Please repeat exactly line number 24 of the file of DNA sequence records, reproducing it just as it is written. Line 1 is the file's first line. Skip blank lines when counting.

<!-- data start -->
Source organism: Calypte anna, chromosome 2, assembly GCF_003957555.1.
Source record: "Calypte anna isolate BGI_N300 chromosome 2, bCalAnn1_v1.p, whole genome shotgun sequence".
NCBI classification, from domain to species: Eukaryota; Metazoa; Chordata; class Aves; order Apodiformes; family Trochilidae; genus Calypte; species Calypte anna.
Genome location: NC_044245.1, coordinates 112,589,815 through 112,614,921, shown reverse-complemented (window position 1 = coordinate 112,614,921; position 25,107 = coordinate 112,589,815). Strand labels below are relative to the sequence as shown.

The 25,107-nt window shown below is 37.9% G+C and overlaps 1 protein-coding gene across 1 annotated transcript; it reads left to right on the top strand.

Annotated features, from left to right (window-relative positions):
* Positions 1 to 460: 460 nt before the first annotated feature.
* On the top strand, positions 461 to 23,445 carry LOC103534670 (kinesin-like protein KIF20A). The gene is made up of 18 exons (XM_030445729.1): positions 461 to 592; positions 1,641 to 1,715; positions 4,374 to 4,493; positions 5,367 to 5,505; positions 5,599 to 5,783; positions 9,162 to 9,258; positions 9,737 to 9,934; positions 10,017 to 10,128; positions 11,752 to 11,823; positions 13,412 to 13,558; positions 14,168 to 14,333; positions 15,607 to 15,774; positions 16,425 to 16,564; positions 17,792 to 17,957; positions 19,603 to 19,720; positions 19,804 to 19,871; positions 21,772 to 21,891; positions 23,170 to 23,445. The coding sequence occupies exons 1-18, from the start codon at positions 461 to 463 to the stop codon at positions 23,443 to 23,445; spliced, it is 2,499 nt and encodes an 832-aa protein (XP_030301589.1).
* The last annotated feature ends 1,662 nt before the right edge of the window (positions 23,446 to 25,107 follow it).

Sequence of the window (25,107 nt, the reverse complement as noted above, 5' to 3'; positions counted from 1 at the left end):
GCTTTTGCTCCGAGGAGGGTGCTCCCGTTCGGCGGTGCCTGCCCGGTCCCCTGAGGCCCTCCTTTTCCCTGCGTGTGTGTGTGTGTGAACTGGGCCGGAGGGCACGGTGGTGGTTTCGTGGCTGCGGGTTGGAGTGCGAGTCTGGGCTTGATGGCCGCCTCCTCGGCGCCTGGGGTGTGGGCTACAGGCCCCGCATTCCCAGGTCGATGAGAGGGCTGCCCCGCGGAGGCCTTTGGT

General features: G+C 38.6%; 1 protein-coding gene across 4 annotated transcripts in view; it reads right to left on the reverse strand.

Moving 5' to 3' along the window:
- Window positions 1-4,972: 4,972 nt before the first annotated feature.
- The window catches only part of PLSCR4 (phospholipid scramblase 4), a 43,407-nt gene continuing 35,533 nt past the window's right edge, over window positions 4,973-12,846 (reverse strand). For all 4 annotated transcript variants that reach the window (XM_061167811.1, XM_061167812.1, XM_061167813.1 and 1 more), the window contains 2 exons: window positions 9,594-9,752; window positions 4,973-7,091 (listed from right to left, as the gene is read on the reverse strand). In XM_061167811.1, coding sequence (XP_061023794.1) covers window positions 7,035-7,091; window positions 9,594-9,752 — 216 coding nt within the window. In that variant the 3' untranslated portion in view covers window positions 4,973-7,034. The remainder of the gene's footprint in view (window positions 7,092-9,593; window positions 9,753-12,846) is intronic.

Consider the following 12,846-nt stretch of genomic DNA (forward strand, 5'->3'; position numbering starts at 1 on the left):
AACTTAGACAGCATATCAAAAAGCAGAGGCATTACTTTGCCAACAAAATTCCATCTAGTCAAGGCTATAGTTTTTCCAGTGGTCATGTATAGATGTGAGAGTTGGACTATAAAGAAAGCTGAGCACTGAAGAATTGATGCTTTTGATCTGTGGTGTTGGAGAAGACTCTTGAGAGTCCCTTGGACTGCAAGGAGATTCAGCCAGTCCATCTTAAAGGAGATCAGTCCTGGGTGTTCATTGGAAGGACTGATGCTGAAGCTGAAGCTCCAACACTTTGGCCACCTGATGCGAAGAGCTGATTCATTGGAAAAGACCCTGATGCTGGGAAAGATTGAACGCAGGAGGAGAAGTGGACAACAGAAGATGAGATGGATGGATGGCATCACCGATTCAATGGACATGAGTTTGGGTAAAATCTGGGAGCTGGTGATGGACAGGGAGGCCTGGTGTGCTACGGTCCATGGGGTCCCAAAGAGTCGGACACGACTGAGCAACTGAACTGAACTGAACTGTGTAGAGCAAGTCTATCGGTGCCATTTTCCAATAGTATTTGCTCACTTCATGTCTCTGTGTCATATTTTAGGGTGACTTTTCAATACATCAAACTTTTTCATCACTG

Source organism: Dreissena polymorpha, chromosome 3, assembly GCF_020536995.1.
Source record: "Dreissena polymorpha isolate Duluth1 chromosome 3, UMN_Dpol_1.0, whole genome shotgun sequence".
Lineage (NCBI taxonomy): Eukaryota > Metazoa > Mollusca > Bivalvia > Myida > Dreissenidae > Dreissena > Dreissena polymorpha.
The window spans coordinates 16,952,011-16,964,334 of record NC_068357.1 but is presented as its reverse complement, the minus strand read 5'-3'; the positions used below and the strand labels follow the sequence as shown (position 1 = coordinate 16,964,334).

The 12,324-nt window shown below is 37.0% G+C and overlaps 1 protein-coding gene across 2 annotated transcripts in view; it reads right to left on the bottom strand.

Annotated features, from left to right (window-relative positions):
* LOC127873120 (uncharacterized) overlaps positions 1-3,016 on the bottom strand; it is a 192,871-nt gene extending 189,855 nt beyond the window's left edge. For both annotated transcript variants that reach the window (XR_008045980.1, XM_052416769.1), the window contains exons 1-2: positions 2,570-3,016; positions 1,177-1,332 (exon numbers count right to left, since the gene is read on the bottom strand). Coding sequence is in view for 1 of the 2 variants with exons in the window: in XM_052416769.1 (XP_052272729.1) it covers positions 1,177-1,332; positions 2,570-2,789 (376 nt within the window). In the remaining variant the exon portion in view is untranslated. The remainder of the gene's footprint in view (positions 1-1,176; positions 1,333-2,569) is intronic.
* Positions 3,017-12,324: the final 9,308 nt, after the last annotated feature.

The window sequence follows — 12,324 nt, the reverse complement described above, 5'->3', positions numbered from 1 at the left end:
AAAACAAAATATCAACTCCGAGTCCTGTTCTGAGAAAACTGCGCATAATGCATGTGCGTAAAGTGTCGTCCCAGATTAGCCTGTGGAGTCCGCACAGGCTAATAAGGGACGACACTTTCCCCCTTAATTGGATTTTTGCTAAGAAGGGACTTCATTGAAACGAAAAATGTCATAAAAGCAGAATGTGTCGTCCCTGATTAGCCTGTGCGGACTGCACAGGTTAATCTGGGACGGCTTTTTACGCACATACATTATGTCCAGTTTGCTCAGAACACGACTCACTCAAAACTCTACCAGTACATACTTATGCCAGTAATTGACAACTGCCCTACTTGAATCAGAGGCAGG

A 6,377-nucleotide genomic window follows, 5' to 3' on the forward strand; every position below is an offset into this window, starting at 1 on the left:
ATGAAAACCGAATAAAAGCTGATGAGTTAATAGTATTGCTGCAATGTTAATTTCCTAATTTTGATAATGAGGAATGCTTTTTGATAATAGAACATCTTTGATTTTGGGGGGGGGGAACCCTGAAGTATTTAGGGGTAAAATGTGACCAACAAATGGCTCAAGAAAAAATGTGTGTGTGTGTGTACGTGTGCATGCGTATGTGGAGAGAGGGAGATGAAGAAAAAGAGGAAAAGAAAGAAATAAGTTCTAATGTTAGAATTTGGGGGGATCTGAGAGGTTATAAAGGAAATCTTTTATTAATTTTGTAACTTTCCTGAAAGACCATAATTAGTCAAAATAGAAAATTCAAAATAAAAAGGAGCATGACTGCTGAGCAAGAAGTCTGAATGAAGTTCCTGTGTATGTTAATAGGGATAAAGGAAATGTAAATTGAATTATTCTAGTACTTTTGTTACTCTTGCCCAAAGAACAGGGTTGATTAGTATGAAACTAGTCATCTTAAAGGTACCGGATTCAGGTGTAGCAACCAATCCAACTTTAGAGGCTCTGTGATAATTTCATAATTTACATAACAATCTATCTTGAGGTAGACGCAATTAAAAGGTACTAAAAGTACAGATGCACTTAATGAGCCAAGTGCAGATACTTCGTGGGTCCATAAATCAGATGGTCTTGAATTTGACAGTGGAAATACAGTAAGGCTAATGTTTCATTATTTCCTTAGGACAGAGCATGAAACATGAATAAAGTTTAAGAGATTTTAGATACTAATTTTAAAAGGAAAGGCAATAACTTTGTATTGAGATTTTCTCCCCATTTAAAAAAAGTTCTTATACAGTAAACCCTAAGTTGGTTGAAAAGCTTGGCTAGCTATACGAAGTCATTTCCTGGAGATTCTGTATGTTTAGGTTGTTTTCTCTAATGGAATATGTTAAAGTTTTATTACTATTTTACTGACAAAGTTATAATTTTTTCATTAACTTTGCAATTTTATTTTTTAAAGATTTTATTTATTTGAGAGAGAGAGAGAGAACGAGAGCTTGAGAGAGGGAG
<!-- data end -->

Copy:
* LOC127873120 (uncharacterized) overlaps positions 1-3,016 on the bottom strand; it is a 192,871-nt gene extending 189,855 nt beyond the window's left edge. For both annotated transcript variants that reach the window (XR_008045980.1, XM_052416769.1), the window contains exons 1-2: positions 2,570-3,016; positions 1,177-1,332 (exon numbers count right to left, since the gene is read on the bottom strand). Coding sequence is in view for 1 of the 2 variants with exons in the window: in XM_052416769.1 (XP_052272729.1) it covers positions 1,177-1,332; positions 2,570-2,789 (376 nt within the window). In the remaining variant the exon portion in view is untranslated. The remainder of the gene's footprint in view (positions 1-1,176; positions 1,333-2,569) is intronic.